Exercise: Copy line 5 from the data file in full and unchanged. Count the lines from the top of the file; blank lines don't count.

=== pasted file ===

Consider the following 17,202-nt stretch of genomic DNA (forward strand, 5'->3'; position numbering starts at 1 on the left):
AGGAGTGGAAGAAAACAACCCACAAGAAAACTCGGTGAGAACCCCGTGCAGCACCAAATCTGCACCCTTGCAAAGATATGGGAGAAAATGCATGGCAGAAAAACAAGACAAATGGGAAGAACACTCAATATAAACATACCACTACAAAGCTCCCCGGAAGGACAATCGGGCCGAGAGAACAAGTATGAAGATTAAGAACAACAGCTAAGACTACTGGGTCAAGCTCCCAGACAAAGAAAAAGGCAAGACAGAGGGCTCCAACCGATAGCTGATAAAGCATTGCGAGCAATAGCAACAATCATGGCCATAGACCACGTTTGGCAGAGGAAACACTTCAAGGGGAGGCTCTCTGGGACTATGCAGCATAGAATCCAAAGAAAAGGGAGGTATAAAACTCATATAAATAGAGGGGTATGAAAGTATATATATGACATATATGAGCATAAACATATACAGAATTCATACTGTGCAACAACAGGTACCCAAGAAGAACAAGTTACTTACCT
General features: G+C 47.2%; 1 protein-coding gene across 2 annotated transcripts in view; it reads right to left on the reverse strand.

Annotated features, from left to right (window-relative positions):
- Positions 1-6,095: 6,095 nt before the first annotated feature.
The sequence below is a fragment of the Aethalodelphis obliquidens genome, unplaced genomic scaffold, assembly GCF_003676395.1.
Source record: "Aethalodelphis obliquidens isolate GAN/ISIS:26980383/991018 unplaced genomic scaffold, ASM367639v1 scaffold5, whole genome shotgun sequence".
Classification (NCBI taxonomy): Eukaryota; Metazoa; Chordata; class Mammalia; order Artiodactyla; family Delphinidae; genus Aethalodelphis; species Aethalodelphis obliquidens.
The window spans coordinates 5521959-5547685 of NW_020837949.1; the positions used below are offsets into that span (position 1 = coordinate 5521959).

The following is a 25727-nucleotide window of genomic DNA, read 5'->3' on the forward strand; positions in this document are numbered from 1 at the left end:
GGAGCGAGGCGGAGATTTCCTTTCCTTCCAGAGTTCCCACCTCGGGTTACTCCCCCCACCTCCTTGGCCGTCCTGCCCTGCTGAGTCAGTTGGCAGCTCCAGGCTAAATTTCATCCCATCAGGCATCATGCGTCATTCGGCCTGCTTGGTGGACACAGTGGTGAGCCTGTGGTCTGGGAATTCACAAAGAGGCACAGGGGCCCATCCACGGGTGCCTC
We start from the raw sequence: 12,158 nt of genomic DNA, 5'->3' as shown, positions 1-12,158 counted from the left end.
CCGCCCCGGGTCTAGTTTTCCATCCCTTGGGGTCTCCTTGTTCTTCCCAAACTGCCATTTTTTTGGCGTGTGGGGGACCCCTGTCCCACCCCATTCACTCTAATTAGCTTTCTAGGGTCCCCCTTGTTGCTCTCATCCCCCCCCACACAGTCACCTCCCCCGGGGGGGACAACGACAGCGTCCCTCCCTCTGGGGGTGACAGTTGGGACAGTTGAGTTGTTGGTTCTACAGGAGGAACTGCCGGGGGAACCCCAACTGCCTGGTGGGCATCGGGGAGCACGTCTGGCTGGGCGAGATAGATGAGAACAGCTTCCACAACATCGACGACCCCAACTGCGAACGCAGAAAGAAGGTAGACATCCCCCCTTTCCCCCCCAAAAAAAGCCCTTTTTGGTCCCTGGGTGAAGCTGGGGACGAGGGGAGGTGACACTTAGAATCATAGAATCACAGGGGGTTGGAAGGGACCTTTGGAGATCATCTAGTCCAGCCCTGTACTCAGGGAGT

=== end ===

- Positions 1-6,095: 6,095 nt before the first annotated feature.